Seventh Session

The session focuses on introducing the concept of psychological well-being as a new target of treatment. The therapist, however, refrains from providing a description of Ryff's model and leaves the meaning to the patient. The therapist praises the patient for the successful completion of the first segment of therapy and encourages him/her to increase gains by working on psychological well-being. The session marks the first homework concerned with monitoring psychological well-being.


Review of Homework. As before, the therapist asks whether the patient encountered any difficulty in completing the homework. If so, troubleshooting is done to identify obstacles to completion. The patient should be praised for efforts in employing CT techniques on his/her own. The thera pist should emphasize the long-term importance of being able to employ such techniques to eliminate residual symptoms and reduce the risk for relapse. Therapist and patient note what types of situations/activities are associated with high mastery and pleasure ratings.

Introduction of a Well-Being Approach. The therapist uses an introduction such as the following:

"During the last six sessions you have learned and practiced cognitive techniques to help you feel better during times of distress. In our work so far we have focused on your major problem areas. In addition to this we will now spend four sessions examining feelings of well-being and how to increase such feelings. Increasing your psychological well-being is important for making you less vulnerable to future life situations and stressors."

This introduction can be modified, as necessary, but the essential message should remain: The patient is now engaged in important work that is complementary to the first phase of treatment.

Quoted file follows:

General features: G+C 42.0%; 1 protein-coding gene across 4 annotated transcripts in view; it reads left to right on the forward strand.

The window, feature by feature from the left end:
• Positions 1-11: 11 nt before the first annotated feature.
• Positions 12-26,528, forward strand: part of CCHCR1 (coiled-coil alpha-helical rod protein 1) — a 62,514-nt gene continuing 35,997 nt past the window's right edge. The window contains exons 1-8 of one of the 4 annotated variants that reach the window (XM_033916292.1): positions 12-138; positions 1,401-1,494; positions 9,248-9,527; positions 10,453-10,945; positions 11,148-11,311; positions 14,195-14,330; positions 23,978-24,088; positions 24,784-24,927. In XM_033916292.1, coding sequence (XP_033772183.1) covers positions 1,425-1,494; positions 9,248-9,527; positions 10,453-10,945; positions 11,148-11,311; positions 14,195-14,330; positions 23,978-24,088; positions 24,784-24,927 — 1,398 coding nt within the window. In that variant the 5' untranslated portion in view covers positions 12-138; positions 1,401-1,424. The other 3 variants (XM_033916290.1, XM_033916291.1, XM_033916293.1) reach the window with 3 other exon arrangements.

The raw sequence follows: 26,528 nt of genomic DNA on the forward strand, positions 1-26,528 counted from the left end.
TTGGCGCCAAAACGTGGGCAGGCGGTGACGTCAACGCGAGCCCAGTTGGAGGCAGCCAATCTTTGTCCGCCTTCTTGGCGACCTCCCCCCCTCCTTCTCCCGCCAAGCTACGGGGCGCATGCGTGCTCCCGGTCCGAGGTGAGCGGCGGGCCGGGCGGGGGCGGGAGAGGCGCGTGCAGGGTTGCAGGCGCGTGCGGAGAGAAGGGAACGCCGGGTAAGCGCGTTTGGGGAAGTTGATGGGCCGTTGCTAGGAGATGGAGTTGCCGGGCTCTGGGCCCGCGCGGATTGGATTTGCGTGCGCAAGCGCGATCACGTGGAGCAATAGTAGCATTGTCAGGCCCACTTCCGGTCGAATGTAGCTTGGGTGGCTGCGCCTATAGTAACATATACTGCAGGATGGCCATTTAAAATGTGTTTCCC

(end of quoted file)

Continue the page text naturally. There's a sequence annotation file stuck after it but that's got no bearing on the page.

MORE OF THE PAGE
Ryff's (1989) Psychological Well-Being Scales, a self-rating scale for measuring autonomy, environmental mastery, personal growth, purpose in life, self-acceptance and positive relations with others, may also be given to patients to fill out at home. Completion of this scale takes approximately 10-20 minutes and provides additional information as to attitudes of well-being.


The patient is asked to use the assessment diary to record circumstances surrounding episodes of well-being. As with recording episodes of distress, the patient is asked to rate the intensity of feelings of well-being on a 0- to 100-point scale (0 indicates the complete absence of well-being, whereas 100 indicates the most intense well-being that the patient could possibly experience). It is important to emphasize to the patient that moments of well-being will likely vary in length. However, the patient is instructed to record even the most brief moments of well-being. At this juncture it is important to anticipate with the patient any difficulties he/she might experience in completing the above assignment.

Meehl (1975, p. 305) described "how people with low hedonic capacity should pay greater attention to the 'hedonic book keeping' of their activities than would be necessary for people located midway or high on the hedonic capacity continuum. That is, it matters more to someone cursed with an inborn hedonic defect whether he is efficient and sagacious in selecting friends, jobs, cities, tasks, hobbies, and activities in general."

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